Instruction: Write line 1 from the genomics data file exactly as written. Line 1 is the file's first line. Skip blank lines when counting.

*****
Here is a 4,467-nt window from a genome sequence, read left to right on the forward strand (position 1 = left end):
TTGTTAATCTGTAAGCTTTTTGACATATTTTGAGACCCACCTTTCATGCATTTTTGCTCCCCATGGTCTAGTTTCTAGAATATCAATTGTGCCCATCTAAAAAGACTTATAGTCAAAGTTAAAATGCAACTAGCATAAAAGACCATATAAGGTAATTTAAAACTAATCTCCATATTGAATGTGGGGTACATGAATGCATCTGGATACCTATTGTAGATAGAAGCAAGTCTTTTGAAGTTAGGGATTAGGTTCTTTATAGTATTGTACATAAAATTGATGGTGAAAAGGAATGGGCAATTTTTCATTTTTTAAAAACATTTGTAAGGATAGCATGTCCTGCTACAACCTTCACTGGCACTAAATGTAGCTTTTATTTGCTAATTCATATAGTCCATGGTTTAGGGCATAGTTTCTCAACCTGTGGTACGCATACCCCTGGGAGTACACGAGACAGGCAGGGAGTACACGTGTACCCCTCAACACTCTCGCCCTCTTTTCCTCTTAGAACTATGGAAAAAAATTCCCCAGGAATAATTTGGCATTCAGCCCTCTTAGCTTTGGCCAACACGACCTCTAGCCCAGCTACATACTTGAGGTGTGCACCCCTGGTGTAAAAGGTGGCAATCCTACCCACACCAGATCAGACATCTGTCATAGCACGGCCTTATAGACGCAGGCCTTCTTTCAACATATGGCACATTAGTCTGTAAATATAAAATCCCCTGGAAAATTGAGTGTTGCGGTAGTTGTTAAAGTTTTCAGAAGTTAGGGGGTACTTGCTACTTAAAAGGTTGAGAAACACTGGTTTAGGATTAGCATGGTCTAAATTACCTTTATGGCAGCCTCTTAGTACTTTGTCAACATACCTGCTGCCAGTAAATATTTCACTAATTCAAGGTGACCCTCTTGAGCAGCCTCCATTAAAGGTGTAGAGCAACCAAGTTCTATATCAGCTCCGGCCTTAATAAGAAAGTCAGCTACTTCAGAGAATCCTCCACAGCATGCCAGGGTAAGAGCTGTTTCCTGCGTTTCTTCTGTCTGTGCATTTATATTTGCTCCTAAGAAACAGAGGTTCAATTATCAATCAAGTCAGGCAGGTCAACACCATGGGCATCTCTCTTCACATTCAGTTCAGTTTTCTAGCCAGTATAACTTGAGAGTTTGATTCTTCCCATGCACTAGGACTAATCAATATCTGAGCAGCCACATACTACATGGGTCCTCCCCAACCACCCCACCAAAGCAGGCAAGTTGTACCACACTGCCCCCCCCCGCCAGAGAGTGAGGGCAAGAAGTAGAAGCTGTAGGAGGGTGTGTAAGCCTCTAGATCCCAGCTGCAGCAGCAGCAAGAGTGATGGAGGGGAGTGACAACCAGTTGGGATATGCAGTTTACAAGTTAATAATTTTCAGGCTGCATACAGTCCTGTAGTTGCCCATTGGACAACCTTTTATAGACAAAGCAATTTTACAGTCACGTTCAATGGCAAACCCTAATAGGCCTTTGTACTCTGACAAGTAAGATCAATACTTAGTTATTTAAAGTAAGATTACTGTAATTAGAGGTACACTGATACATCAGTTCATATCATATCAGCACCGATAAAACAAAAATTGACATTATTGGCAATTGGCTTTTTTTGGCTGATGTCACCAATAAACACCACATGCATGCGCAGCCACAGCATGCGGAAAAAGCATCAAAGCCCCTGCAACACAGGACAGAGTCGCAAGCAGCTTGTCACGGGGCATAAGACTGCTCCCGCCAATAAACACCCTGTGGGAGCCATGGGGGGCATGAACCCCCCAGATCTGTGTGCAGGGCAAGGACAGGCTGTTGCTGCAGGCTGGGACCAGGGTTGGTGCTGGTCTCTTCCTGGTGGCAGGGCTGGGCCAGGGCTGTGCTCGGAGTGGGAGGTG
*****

Here is a 4,467-nt window from a genome sequence, read left to right on the forward strand (position 1 = left end):